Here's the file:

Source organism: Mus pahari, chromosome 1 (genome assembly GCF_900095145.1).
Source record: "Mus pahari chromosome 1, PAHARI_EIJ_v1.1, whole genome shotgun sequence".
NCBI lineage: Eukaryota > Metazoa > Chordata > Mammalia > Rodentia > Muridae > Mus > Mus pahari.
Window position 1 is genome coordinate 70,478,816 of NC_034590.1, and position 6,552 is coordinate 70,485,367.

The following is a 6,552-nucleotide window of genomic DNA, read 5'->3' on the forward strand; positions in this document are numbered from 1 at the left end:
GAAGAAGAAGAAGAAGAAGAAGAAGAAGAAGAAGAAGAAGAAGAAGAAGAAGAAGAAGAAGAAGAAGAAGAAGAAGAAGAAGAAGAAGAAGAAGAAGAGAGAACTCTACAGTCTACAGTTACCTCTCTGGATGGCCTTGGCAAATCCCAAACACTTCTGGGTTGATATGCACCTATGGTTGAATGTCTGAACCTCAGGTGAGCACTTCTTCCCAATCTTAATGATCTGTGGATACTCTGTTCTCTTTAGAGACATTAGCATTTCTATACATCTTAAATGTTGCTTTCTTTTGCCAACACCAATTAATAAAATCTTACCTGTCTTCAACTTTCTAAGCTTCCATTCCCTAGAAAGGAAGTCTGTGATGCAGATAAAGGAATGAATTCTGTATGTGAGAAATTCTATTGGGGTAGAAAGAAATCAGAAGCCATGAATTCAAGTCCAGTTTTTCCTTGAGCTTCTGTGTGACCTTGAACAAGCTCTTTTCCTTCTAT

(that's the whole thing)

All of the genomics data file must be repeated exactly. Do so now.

Source organism: Mus pahari, chromosome 1 (genome assembly GCF_900095145.1).
Source record: "Mus pahari chromosome 1, PAHARI_EIJ_v1.1, whole genome shotgun sequence".
NCBI lineage: Eukaryota > Metazoa > Chordata > Mammalia > Rodentia > Muridae > Mus > Mus pahari.
Window position 1 is genome coordinate 70,478,816 of NC_034590.1, and position 6,552 is coordinate 70,485,367.

The following is a 6,552-nucleotide window of genomic DNA, read 5'->3' on the forward strand; positions in this document are numbered from 1 at the left end:
GAAGAAGAAGAAGAAGAAGAAGAAGAAGAAGAAGAAGAAGAAGAAGAAGAAGAAGAAGAAGAAGAAGAAGAAGAAGAAGAAGAAGAAGAAGAAGAAGAGAGAACTCTACAGTCTACAGTTACCTCTCTGGATGGCCTTGGCAAATCCCAAACACTTCTGGGTTGATATGCACCTATGGTTGAATGTCTGAACCTCAGGTGAGCACTTCTTCCCAATCTTAATGATCTGTGGATACTCTGTTCTCTTTAGAGACATTAGCATTTCTATACATCTTAAATGTTGCTTTCTTTTGCCAACACCAATTAATAAAATCTTACCTGTCTTCAACTTTCTAAGCTTCCATTCCCTAGAAAGGAAGTCTGTGATGCAGATAAAGGAATGAATTCTGTATGTGAGAAATTCTATTGGGGTAGAAAGAAATCAGAAGCCATGAATTCAAGTCCAGTTTTTCCTTGAGCTTCTGTGTGACCTTGAACAAGCTCTTTTCCTTCTAT